Thomas is now scheduled to receive his first Communion next spring. Cioffi’s friends from the support group helped her through an unexpected illness. The director of religious education from her parish brought her Communion and became a good friend. “They have made a tremendous difference in my life and the life of my son,” she said.
This November, Masters will be working with seven children and their families.
In the Pittsburgh diocese, when two children with an autism disorder were denied Communion, Larry Sutton, a deacon and psychologist, began to address the sacramental and educational challenges of children with an autism disorder.
Sutton serves as the western regional director for the Pennsylvania’s Bureau of Autism Services. He is also active in the National Apostolate for Inclusion Ministry.
In 2006, Sutton’s suburban Pittsburgh parish with over 2,000 families, Our Lady of Grace, initiated for kids and adolescents with autism disorders a sacramental preparation program for the Eucharist, reconciliation and confirmation. Participants come to a one-hour class every Sunday morning in the school library.
Sutton modified the Rose Fitzgerald Kennedy Catholic religious education curriculum designed for people with special needs. Children with an autism disorder learn through visual processing methods and hands-on techniques rather than traditional methods. “Pictures and social stories enable kids with an autism disorder to understand a concept,” Sutton said.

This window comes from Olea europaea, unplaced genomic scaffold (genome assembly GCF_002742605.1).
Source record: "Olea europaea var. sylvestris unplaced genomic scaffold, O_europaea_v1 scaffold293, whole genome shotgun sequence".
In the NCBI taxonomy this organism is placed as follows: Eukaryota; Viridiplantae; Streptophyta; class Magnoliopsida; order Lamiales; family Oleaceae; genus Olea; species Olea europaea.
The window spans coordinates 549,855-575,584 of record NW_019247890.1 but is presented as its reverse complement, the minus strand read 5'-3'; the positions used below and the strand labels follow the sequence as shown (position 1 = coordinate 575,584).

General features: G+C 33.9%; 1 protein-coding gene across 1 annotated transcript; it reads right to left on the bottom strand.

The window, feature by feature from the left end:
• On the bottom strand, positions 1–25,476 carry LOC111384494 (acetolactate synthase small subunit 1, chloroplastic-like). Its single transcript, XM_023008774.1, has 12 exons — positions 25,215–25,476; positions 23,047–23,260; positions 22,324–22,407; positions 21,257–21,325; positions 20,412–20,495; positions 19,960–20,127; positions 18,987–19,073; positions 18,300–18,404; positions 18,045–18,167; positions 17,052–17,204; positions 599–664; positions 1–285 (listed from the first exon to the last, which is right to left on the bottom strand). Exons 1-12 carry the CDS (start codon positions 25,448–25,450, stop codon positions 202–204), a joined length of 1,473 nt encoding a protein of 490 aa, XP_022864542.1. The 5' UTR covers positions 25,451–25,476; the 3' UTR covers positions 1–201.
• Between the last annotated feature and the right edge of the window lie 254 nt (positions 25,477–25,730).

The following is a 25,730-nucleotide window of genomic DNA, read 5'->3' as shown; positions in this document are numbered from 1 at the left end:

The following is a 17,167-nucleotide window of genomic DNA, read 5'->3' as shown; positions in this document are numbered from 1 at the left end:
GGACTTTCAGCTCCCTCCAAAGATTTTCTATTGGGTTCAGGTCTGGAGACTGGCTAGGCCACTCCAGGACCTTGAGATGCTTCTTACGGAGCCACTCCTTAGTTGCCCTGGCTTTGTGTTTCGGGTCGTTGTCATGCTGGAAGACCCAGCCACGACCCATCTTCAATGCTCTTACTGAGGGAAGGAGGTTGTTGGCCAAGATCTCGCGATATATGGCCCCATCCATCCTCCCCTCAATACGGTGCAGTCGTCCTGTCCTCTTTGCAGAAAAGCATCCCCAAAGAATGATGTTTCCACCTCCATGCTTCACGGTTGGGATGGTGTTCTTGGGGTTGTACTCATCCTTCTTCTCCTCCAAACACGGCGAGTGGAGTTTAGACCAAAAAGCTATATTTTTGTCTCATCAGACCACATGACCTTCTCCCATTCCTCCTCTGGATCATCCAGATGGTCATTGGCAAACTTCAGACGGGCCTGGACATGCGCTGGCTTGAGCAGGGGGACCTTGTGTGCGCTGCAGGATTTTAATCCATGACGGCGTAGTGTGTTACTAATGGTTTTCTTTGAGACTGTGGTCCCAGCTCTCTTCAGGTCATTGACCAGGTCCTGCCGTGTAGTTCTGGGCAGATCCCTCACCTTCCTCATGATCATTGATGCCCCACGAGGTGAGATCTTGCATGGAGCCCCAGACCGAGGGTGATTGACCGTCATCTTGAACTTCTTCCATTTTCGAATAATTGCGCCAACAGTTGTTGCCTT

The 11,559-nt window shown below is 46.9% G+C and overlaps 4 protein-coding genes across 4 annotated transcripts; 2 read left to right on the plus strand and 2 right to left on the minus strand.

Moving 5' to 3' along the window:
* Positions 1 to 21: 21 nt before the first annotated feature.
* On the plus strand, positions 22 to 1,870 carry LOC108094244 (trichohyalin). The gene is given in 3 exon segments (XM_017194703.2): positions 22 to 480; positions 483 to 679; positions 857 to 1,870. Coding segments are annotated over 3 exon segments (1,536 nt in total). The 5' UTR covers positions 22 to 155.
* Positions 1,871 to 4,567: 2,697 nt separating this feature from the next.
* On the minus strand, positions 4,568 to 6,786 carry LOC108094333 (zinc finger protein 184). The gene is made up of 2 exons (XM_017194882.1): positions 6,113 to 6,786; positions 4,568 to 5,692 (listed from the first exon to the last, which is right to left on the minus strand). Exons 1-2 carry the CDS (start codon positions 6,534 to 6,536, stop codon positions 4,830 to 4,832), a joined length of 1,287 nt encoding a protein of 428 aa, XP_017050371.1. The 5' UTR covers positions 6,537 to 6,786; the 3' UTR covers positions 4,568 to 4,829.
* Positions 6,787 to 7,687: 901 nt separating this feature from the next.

While the kids are in class, their parents are required to meet to go over their child’s study materials and to receive homework assignments. The sessions bring all the children’s parents together to exchange information and support one another.
A key to this program, Sutton said, is getting typical-learning high school students to serve as catechists, preparing them to teach one-on-one with each child. For Communion, the children practice by receiving a host and drinking from a chalice.
For the sacrament of reconciliation, parents of students without language skills were asked for examples of good and bad behavior and then picture cards were created. “We then worked with the child to understand what behaviors were bad and needed to change,” Sutton said.
Tim Hallahan, whose 15-year-old son, Sean, has an autism disorder, said that Sutton’s program has worked remarkably well. “Unlike a traditional learning environment, Sutton stresses a relaxed atmosphere which did not startle Sean,” Hallahan said. Sean was confirmed last year.
Hallahan and his wife now co-chair a parish-sponsored “Ventures Group,” which organizes field trips through the Boy Scouts for older teens with autism disorders. “All of this grew out of Sutton’s program,” Hallahan said.
In 2010, Masters expects to have enough documented experience, feedback and analysis to design a systematic plan that can be replicated in over 200 parishes in the archdiocese.
“It’s really exciting,” said Masters. “It’s going to happen, as the Holy Spirit is clearly working.”
Tom Gallagher is a regular contributor to NCR. Ideas for a “Mission Management” story? Contact him at email@example.com.
For additional information
For the autism program in the Newark archdiocese, see www.rcan.org, then click on Ministries/Offices, then click on Ministry with Persons with Disabilities.
Autism Services in Pennsylvania
National Catholic Partnership on Disabilities
National Apostolate for Inclusion Ministry
Autism Society of America